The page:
Green worked well with Chicago city officials, including his former nemesis, Mayor Kelly. Green and Kelly worked out a compromise on the decades-long dispute over transit in the city. They worked together to establish the Chicago Transit Authority (CTA) and create a joint state-local board to oversee it. Their cooperation also laid the groundwork for Chicago’s development as an airline hub later in the century. Green and Kelly instituted a new era of cooperation between Democrat mayors and Republican governors.

Entering his second term just as World War II was coming to an end, Green pursued an ambitious road-building program. Thousands of miles of highway were authorized and built throughout the state, and some of the initial plans for what would become Illinois’ portion of the Interstate highway system began to be put together. In his second term, Green signed Illinois’ first billion-dollar budget, which included a soldiers’ bonus for those returning from World War II. In 1947 he celebrated his 50th birthday in the Governor’s office with a giant cake shaped like the Capitol building.

The Green family in 1941. Photo from the Abraham Lincoln Presidential Library & Museum.

It was beginning to look like 1948 would be a great year for Green: with his popularity seemingly very high and an almost certain loser from the other party; Harry Truman; in the White House, this looked like a chance to move up. Green’s name began to be circulated for Vice President.

On March 25, 1947, everything changed.

That afternoon, smoke was seen billowing out of the Centralia Coal Company’s Mine Number 5 in Southern Illinois. Five hundred feet underground, a spark had ignited coal dust which had built up in the mine, and the resulting fire had been catastrophic. Rescuers and family members of the miners rushed to the mine to help, or to wait for news. Hours went by, while some survivors emerged. But many more did not. By the time it was all over, 111 miners had been killed.

Illustration from the final report of the
Cantralia Mine Explosion of 1947.
Over the next few days and weeks, the last of the bodies were recovered from the mine and more funerals were held. At the same time, troubling information about the mine was becoming public knowledge. A week before the explosion, a mine inspector named Driscoll Scanlan had warned that the mine was unsafe. It was not the first warning Scanlan had issued, nor was he the only one speaking out. A year earlier, four miners had written to Green about conditions in the mine, including the phrase “please save our lives,” in their letter. Three of the four miners who signed the letter were among the dead.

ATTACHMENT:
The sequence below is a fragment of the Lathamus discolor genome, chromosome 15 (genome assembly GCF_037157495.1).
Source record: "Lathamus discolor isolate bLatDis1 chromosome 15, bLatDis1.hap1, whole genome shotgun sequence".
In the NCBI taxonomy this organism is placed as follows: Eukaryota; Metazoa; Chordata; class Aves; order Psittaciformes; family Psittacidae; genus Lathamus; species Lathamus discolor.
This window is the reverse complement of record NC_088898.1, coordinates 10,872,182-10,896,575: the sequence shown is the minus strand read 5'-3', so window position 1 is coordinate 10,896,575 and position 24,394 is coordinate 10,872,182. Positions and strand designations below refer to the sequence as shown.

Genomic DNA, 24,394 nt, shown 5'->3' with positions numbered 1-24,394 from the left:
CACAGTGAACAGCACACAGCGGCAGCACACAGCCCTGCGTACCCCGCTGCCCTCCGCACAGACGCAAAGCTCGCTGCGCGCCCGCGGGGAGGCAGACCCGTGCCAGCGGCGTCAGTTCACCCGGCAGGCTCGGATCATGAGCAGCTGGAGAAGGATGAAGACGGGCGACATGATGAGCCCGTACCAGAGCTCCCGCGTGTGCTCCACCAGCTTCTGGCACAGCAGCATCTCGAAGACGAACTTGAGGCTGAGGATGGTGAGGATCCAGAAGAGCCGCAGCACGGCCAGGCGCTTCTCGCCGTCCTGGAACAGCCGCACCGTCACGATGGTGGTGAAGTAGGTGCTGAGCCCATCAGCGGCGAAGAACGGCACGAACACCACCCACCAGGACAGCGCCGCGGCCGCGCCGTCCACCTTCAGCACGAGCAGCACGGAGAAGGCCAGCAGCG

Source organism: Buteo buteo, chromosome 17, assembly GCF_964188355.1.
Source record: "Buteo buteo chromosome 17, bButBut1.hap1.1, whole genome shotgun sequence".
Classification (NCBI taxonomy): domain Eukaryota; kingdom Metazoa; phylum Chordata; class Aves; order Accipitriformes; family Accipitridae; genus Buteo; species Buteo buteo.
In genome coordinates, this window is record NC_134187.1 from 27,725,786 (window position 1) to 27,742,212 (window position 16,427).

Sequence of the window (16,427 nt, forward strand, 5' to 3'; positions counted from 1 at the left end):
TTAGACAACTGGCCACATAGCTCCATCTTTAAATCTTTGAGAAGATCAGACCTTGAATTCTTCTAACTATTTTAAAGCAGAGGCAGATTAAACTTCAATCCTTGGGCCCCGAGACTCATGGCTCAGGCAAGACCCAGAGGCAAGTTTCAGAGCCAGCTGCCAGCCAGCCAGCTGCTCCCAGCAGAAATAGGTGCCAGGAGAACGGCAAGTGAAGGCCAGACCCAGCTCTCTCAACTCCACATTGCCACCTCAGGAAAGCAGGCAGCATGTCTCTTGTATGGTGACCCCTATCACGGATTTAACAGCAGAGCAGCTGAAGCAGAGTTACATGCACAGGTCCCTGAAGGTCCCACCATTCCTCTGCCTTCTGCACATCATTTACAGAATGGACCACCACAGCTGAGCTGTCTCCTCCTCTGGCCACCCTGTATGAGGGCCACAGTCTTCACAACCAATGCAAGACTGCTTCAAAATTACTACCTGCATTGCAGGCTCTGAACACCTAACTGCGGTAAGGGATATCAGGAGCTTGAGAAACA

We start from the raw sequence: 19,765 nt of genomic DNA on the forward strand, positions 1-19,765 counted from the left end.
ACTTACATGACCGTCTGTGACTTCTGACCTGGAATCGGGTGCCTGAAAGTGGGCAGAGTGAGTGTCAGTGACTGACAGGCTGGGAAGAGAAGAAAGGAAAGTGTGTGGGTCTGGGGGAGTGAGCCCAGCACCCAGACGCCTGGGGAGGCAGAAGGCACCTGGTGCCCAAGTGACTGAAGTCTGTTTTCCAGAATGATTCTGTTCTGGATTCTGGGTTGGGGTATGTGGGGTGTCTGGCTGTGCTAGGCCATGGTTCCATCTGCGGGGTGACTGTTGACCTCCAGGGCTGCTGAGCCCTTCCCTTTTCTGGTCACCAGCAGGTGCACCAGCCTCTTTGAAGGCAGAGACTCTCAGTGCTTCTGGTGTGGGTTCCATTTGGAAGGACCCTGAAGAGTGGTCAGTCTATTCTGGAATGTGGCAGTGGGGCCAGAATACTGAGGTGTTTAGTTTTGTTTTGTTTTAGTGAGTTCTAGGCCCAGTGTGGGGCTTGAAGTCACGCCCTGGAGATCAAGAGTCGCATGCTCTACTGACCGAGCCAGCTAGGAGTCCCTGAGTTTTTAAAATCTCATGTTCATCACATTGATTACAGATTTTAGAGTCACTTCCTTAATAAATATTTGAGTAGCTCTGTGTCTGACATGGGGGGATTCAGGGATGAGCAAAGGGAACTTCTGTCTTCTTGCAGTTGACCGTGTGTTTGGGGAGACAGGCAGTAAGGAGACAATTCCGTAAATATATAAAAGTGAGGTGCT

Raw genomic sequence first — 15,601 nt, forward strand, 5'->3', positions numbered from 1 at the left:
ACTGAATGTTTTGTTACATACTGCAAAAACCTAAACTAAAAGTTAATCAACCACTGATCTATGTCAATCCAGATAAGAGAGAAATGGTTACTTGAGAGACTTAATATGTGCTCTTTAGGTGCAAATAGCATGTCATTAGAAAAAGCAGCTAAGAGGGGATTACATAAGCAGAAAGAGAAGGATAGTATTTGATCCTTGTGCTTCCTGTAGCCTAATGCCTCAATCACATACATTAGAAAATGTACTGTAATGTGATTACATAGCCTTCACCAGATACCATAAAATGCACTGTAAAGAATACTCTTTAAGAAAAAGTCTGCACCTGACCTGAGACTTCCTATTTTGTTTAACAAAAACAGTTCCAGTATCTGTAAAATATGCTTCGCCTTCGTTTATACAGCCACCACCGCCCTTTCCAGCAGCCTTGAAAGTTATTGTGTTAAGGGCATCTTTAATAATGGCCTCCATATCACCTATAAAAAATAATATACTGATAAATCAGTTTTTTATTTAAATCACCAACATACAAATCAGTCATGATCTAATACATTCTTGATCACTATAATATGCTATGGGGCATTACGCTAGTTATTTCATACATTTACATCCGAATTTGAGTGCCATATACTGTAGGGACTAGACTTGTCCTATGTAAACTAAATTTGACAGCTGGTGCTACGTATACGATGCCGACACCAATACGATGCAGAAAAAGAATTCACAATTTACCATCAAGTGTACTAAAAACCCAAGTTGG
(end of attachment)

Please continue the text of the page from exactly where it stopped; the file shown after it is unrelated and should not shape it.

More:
Scanlan’s boss, Department of Mines and Minerals Director Robert Medill, did not act on the inspector’s warning. A few days before the explosion, Medill’s name had appeared in a St. Louis Post-Dispatch article which reported that the director had been soliciting campaign contributions from the mine owners. The mine owners were fined $1000 for their role in the disaster. Medill resigned one week after the explosion.

Green was never implicated in the matter, but the stain of corruption by his subordinates was indelibly placed upon his administration. He went to the next year’s convention with his hopes for the Vice Presidency still intact, but the nod went to California Governor Earl Warren instead. Green returned to Illinois to fight for a third term against a surprisingly strong challenge from a first-time candidate named Adlai Stevenson.

That fall, Truman carried Illinois on the way to a second term, and Stevenson; who included the mine disaster in his overall theme of mismanagement by the incumbent; swept Green out of office as well. In his second term, Truman would sign historic mine-safety legislation inspired in part by the Centralia tragedy, but not before an even deadlier explosion struck a mine near West Frankfort, Illinois.

Dwight Green returned to Chicago where he practiced law for another ten years until his death from lung cancer in 1958. He is buried in Rose Hill Cemetery in Chicago.